[Skip to Content]
Access to paid content on this site is currently suspended due to excessive activity being detected from your IP address Please contact the publisher to request reinstatement.
[Skip to Content Landing]
News From the Centers for Disease Control and Prevention
April 9, 2008

Self-Reported Falls and Fall-Related Injuries Among Persons Aged ≥65 Years—United States, 2006

JAMA. 2008;299(14):1658-1659. doi:10.1001/jama.299.14.1658

MMWR. 2008;57:225-229

2 tables omitted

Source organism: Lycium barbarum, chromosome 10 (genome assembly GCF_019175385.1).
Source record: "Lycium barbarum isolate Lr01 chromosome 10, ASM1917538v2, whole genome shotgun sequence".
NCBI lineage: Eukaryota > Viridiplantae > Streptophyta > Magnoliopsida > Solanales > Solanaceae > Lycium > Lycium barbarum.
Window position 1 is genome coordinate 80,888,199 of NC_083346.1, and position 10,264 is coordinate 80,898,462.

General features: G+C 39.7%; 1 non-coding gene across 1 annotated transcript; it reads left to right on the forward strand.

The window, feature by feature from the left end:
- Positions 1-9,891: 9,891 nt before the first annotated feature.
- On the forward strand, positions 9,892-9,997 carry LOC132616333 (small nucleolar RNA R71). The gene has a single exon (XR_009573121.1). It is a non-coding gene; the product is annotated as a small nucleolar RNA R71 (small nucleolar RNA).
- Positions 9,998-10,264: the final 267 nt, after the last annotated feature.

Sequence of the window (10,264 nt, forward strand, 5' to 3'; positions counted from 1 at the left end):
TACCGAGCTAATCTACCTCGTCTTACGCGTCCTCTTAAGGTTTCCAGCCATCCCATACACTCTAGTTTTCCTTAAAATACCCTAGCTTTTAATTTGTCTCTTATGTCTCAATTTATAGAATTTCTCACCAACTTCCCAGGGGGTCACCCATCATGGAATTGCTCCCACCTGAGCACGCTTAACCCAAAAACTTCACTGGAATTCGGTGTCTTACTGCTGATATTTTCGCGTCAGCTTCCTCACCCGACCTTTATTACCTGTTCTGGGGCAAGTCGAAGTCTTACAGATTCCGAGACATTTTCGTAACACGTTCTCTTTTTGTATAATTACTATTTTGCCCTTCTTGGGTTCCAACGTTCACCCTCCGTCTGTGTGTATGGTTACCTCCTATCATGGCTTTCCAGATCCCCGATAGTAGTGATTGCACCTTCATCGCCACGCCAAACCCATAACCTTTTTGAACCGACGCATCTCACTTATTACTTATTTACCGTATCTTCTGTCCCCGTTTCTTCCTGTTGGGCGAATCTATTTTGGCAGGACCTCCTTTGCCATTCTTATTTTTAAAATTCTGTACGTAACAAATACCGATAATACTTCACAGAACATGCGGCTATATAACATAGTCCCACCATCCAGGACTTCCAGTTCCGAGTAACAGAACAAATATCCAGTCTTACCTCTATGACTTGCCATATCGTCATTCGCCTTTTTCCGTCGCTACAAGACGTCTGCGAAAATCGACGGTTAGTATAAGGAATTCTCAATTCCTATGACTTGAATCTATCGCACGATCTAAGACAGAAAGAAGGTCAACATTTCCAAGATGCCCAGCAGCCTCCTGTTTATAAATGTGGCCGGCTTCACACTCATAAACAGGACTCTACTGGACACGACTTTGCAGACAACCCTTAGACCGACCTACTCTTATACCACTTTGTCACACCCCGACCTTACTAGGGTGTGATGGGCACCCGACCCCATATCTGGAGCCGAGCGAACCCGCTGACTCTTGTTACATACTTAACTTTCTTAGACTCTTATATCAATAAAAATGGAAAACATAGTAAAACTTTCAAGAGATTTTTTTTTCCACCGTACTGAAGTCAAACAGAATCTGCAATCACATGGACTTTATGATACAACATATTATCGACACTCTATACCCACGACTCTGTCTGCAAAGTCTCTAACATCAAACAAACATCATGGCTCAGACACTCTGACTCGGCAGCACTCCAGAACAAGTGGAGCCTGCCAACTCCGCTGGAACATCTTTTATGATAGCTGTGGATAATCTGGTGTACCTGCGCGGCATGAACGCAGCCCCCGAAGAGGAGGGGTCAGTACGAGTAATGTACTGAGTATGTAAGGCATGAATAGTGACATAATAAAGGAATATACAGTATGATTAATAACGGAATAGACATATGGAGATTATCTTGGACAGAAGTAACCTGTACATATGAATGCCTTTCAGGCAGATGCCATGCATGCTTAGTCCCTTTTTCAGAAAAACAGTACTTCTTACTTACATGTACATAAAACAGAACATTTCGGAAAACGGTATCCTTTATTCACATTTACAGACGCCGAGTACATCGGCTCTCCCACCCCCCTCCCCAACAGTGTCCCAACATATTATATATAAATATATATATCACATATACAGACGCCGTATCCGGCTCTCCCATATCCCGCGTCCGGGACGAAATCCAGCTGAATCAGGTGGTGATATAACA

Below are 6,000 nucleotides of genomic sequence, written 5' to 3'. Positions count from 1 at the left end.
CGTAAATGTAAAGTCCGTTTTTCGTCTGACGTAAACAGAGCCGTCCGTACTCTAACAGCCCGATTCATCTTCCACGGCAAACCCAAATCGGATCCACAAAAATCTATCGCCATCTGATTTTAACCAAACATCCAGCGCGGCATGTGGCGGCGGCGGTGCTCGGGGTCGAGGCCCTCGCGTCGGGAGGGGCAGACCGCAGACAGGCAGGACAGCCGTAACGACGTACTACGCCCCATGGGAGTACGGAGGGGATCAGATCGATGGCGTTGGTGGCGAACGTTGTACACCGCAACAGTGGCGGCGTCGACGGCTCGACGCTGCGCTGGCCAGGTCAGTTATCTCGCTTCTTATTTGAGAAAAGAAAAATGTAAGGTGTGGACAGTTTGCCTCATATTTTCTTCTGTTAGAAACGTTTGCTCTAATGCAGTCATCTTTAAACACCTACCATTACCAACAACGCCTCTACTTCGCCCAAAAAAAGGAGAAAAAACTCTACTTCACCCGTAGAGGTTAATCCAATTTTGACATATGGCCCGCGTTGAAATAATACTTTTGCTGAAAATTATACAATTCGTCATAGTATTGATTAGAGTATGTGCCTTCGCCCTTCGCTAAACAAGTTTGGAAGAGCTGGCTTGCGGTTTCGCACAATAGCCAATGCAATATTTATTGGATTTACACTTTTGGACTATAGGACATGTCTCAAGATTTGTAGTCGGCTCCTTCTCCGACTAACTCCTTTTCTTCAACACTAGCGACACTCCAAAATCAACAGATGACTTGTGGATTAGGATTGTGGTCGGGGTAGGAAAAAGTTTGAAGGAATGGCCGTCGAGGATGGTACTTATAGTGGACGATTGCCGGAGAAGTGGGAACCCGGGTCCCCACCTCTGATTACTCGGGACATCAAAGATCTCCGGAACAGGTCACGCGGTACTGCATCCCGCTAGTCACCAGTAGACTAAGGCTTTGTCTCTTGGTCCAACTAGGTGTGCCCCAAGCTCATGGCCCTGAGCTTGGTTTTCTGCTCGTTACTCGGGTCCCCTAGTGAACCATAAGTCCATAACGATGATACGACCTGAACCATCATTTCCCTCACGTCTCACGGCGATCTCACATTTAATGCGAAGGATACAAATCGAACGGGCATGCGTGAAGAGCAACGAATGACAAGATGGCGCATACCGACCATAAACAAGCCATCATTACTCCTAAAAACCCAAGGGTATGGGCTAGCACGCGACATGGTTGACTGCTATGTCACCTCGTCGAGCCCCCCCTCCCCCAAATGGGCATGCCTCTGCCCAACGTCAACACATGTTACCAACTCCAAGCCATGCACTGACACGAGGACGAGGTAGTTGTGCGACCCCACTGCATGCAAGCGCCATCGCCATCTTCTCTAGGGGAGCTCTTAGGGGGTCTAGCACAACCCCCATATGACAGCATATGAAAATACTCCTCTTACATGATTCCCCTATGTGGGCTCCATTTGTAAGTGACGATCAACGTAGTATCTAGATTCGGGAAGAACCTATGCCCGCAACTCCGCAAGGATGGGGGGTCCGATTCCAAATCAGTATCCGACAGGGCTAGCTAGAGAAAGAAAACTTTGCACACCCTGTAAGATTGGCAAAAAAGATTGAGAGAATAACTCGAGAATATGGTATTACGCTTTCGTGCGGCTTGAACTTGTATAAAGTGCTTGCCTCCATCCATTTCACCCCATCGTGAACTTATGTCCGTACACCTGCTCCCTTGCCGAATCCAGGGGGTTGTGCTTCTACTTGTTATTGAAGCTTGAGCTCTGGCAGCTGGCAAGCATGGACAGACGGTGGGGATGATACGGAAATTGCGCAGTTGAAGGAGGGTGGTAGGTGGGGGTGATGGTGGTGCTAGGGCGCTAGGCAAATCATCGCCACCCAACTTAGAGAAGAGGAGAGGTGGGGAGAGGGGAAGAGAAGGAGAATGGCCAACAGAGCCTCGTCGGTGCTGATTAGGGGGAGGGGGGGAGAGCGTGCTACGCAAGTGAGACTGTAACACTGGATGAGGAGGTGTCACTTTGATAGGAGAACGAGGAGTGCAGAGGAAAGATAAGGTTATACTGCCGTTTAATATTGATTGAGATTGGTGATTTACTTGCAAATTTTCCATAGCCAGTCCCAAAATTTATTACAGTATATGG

Each year, an estimated one third of older adults fall, and the likelihood of falling increases substantially with advancing age. In 2005, a total of 15,802 persons aged ≥65 years died as a result of injuries from falls.1 However, the number of older adults who fall and are not injured or who sustain minor or moderate injuries and seek treatment in clinics or physician offices is unknown. To estimate the percentage of older adults who fell during the preceding 3 months, CDC analyzed data from the 2006 Behavioral Risk Factor Surveillance System (BRFSS) survey. This report summarizes the results of that analysis, which indicated that approximately 5.8 million persons aged ≥65 years, or 15.9% of all U.S. adults in that age group, fell at least once during the preceding 3 months, and 1.8 million (31.3%) of those who fell sustained an injury that resulted in a doctor visit or restricted activity for at least 1 day. The percentages of women and men who fell during the preceding 3 months were similar (16.4% versus 15.2%, respectively), but women reported significantly more fall-related injuries than men (35.7% versus 24.6%, respectively). The effect these injuries have on the quality of life of older adults and on the U.S. health-care system reinforces the need for broader use of scientifically proven fall-prevention interventions.